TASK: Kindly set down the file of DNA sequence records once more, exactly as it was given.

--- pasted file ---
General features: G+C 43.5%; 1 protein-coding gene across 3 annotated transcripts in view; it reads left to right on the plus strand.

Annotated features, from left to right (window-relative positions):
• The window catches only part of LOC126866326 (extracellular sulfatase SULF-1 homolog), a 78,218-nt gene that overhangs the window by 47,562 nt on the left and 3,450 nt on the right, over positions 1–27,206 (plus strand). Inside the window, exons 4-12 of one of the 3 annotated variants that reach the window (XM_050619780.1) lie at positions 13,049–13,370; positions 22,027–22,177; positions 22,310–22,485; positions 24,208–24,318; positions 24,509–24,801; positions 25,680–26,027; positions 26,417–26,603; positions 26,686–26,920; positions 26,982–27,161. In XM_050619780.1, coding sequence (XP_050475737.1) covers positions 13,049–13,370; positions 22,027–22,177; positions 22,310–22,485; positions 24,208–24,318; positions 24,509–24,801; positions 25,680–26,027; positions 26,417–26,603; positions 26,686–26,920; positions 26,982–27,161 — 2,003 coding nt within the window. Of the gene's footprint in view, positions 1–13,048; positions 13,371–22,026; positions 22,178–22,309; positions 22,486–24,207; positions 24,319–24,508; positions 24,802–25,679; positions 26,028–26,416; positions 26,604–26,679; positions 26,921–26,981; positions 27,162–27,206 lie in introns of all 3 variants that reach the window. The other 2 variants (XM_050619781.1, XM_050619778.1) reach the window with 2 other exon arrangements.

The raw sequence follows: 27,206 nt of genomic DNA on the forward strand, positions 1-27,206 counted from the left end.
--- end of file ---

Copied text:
General features: G+C 43.5%; 1 protein-coding gene across 3 annotated transcripts in view; it reads left to right on the plus strand.

Annotated features, from left to right (window-relative positions):
• The window catches only part of LOC126866326 (extracellular sulfatase SULF-1 homolog), a 78,218-nt gene that overhangs the window by 47,562 nt on the left and 3,450 nt on the right, over positions 1–27,206 (plus strand). Inside the window, exons 4-12 of one of the 3 annotated variants that reach the window (XM_050619780.1) lie at positions 13,049–13,370; positions 22,027–22,177; positions 22,310–22,485; positions 24,208–24,318; positions 24,509–24,801; positions 25,680–26,027; positions 26,417–26,603; positions 26,686–26,920; positions 26,982–27,161. In XM_050619780.1, coding sequence (XP_050475737.1) covers positions 13,049–13,370; positions 22,027–22,177; positions 22,310–22,485; positions 24,208–24,318; positions 24,509–24,801; positions 25,680–26,027; positions 26,417–26,603; positions 26,686–26,920; positions 26,982–27,161 — 2,003 coding nt within the window. Of the gene's footprint in view, positions 1–13,048; positions 13,371–22,026; positions 22,178–22,309; positions 22,486–24,207; positions 24,319–24,508; positions 24,802–25,679; positions 26,028–26,416; positions 26,604–26,679; positions 26,921–26,981; positions 27,162–27,206 lie in introns of all 3 variants that reach the window. The other 2 variants (XM_050619781.1, XM_050619778.1) reach the window with 2 other exon arrangements.

The raw sequence follows: 27,206 nt of genomic DNA on the forward strand, positions 1-27,206 counted from the left end.